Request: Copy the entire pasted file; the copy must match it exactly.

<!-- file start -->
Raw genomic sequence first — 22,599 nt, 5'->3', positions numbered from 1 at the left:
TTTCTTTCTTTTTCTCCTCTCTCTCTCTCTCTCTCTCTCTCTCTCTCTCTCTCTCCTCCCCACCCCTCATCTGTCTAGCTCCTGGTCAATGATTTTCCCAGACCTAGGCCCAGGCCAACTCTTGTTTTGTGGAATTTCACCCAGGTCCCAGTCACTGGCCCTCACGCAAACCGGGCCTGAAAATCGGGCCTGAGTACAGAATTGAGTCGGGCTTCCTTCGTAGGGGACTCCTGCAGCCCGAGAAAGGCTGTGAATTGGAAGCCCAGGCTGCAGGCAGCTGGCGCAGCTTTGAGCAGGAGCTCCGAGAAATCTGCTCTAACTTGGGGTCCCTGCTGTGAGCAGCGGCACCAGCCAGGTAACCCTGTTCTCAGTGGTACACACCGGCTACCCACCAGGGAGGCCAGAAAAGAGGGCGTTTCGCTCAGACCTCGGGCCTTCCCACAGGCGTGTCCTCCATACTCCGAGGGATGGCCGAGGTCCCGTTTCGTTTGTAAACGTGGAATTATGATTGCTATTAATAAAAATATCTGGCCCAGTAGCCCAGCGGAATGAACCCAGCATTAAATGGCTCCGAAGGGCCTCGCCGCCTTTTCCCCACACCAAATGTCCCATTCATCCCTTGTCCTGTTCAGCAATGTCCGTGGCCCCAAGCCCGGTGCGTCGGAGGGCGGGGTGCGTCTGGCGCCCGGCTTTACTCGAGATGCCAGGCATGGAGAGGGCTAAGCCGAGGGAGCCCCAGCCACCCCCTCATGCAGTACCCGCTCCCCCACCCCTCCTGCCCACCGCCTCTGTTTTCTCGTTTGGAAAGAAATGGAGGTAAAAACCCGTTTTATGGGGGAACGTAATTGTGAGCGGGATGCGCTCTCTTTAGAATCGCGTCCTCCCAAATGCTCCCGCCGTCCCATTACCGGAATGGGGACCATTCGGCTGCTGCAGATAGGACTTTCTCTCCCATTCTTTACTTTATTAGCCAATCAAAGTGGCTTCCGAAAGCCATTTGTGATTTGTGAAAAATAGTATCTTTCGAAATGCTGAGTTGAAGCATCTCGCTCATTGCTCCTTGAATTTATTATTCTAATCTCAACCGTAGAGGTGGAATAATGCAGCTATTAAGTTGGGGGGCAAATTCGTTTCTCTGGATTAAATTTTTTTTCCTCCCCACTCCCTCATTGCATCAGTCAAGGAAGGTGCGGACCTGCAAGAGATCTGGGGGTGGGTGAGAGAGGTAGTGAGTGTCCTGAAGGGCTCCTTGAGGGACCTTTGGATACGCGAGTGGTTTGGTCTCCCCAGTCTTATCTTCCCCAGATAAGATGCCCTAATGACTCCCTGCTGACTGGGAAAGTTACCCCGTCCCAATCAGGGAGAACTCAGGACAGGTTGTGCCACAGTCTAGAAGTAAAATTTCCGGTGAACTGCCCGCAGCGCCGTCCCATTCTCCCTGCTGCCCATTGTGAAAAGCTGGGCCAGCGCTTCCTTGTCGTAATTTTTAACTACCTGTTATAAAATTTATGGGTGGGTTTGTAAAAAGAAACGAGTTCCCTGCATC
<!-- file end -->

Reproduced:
Raw genomic sequence first — 22,599 nt, 5'->3', positions numbered from 1 at the left:
TTTCTTTCTTTTTCTCCTCTCTCTCTCTCTCTCTCTCTCTCTCTCTCTCTCTCTCCTCCCCACCCCTCATCTGTCTAGCTCCTGGTCAATGATTTTCCCAGACCTAGGCCCAGGCCAACTCTTGTTTTGTGGAATTTCACCCAGGTCCCAGTCACTGGCCCTCACGCAAACCGGGCCTGAAAATCGGGCCTGAGTACAGAATTGAGTCGGGCTTCCTTCGTAGGGGACTCCTGCAGCCCGAGAAAGGCTGTGAATTGGAAGCCCAGGCTGCAGGCAGCTGGCGCAGCTTTGAGCAGGAGCTCCGAGAAATCTGCTCTAACTTGGGGTCCCTGCTGTGAGCAGCGGCACCAGCCAGGTAACCCTGTTCTCAGTGGTACACACCGGCTACCCACCAGGGAGGCCAGAAAAGAGGGCGTTTCGCTCAGACCTCGGGCCTTCCCACAGGCGTGTCCTCCATACTCCGAGGGATGGCCGAGGTCCCGTTTCGTTTGTAAACGTGGAATTATGATTGCTATTAATAAAAATATCTGGCCCAGTAGCCCAGCGGAATGAACCCAGCATTAAATGGCTCCGAAGGGCCTCGCCGCCTTTTCCCCACACCAAATGTCCCATTCATCCCTTGTCCTGTTCAGCAATGTCCGTGGCCCCAAGCCCGGTGCGTCGGAGGGCGGGGTGCGTCTGGCGCCCGGCTTTACTCGAGATGCCAGGCATGGAGAGGGCTAAGCCGAGGGAGCCCCAGCCACCCCCTCATGCAGTACCCGCTCCCCCACCCCTCCTGCCCACCGCCTCTGTTTTCTCGTTTGGAAAGAAATGGAGGTAAAAACCCGTTTTATGGGGGAACGTAATTGTGAGCGGGATGCGCTCTCTTTAGAATCGCGTCCTCCCAAATGCTCCCGCCGTCCCATTACCGGAATGGGGACCATTCGGCTGCTGCAGATAGGACTTTCTCTCCCATTCTTTACTTTATTAGCCAATCAAAGTGGCTTCCGAAAGCCATTTGTGATTTGTGAAAAATAGTATCTTTCGAAATGCTGAGTTGAAGCATCTCGCTCATTGCTCCTTGAATTTATTATTCTAATCTCAACCGTAGAGGTGGAATAATGCAGCTATTAAGTTGGGGGGCAAATTCGTTTCTCTGGATTAAATTTTTTTTCCTCCCCACTCCCTCATTGCATCAGTCAAGGAAGGTGCGGACCTGCAAGAGATCTGGGGGTGGGTGAGAGAGGTAGTGAGTGTCCTGAAGGGCTCCTTGAGGGACCTTTGGATACGCGAGTGGTTTGGTCTCCCCAGTCTTATCTTCCCCAGATAAGATGCCCTAATGACTCCCTGCTGACTGGGAAAGTTACCCCGTCCCAATCAGGGAGAACTCAGGACAGGTTGTGCCACAGTCTAGAAGTAAAATTTCCGGTGAACTGCCCGCAGCGCCGTCCCATTCTCCCTGCTGCCCATTGTGAAAAGCTGGGCCAGCGCTTCCTTGTCGTAATTTTTAACTACCTGTTATAAAATTTATGGGTGGGTTTGTAAAAAGAAACGAGTTCCCTGCATC